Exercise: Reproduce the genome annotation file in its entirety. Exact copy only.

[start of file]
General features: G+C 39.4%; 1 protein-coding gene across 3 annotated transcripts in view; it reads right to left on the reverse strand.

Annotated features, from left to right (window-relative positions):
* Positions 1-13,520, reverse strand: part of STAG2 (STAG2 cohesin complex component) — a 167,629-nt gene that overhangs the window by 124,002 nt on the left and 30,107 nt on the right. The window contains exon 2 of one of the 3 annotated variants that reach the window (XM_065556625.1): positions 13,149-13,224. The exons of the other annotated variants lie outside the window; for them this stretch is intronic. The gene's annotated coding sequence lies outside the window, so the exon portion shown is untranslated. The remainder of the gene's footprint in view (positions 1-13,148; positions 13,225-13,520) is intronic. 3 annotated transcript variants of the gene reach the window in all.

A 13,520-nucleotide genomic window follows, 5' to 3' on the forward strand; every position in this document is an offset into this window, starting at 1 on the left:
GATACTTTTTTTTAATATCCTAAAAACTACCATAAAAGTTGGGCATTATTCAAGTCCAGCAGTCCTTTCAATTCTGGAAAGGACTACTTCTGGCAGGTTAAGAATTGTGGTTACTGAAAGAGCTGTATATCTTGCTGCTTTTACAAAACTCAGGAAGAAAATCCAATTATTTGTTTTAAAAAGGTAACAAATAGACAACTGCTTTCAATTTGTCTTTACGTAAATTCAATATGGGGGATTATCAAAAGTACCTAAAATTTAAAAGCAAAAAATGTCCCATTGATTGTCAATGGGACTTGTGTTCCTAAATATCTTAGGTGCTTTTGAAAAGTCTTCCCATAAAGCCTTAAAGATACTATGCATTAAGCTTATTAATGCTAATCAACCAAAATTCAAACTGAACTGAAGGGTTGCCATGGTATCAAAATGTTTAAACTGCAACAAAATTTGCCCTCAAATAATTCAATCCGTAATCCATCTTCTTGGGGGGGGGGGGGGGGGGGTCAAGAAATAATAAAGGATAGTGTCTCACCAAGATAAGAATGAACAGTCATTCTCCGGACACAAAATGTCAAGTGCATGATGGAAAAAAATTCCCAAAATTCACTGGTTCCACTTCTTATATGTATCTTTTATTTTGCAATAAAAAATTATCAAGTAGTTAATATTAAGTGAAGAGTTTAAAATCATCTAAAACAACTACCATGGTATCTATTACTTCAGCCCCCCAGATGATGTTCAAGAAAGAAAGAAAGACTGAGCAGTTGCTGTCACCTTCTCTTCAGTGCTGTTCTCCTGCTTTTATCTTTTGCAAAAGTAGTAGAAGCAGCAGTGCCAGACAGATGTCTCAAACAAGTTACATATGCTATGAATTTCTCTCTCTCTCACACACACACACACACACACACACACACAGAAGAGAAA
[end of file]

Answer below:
General features: G+C 39.4%; 1 protein-coding gene across 3 annotated transcripts in view; it reads right to left on the reverse strand.

Annotated features, from left to right (window-relative positions):
* Positions 1-13,520, reverse strand: part of STAG2 (STAG2 cohesin complex component) — a 167,629-nt gene that overhangs the window by 124,002 nt on the left and 30,107 nt on the right. The window contains exon 2 of one of the 3 annotated variants that reach the window (XM_065556625.1): positions 13,149-13,224. The exons of the other annotated variants lie outside the window; for them this stretch is intronic. The gene's annotated coding sequence lies outside the window, so the exon portion shown is untranslated. The remainder of the gene's footprint in view (positions 1-13,148; positions 13,225-13,520) is intronic. 3 annotated transcript variants of the gene reach the window in all.

A 13,520-nucleotide genomic window follows, 5' to 3' on the forward strand; every position in this document is an offset into this window, starting at 1 on the left:
GATACTTTTTTTTAATATCCTAAAAACTACCATAAAAGTTGGGCATTATTCAAGTCCAGCAGTCCTTTCAATTCTGGAAAGGACTACTTCTGGCAGGTTAAGAATTGTGGTTACTGAAAGAGCTGTATATCTTGCTGCTTTTACAAAACTCAGGAAGAAAATCCAATTATTTGTTTTAAAAAGGTAACAAATAGACAACTGCTTTCAATTTGTCTTTACGTAAATTCAATATGGGGGATTATCAAAAGTACCTAAAATTTAAAAGCAAAAAATGTCCCATTGATTGTCAATGGGACTTGTGTTCCTAAATATCTTAGGTGCTTTTGAAAAGTCTTCCCATAAAGCCTTAAAGATACTATGCATTAAGCTTATTAATGCTAATCAACCAAAATTCAAACTGAACTGAAGGGTTGCCATGGTATCAAAATGTTTAAACTGCAACAAAATTTGCCCTCAAATAATTCAATCCGTAATCCATCTTCTTGGGGGGGGGGGGGGGGGGGTCAAGAAATAATAAAGGATAGTGTCTCACCAAGATAAGAATGAACAGTCATTCTCCGGACACAAAATGTCAAGTGCATGATGGAAAAAAATTCCCAAAATTCACTGGTTCCACTTCTTATATGTATCTTTTATTTTGCAATAAAAAATTATCAAGTAGTTAATATTAAGTGAAGAGTTTAAAATCATCTAAAACAACTACCATGGTATCTATTACTTCAGCCCCCCAGATGATGTTCAAGAAAGAAAGAAAGACTGAGCAGTTGCTGTCACCTTCTCTTCAGTGCTGTTCTCCTGCTTTTATCTTTTGCAAAAGTAGTAGAAGCAGCAGTGCCAGACAGATGTCTCAAACAAGTTACATATGCTATGAATTTCTCTCTCTCTCACACACACACACACACACACACACACACAGAAGAGAAA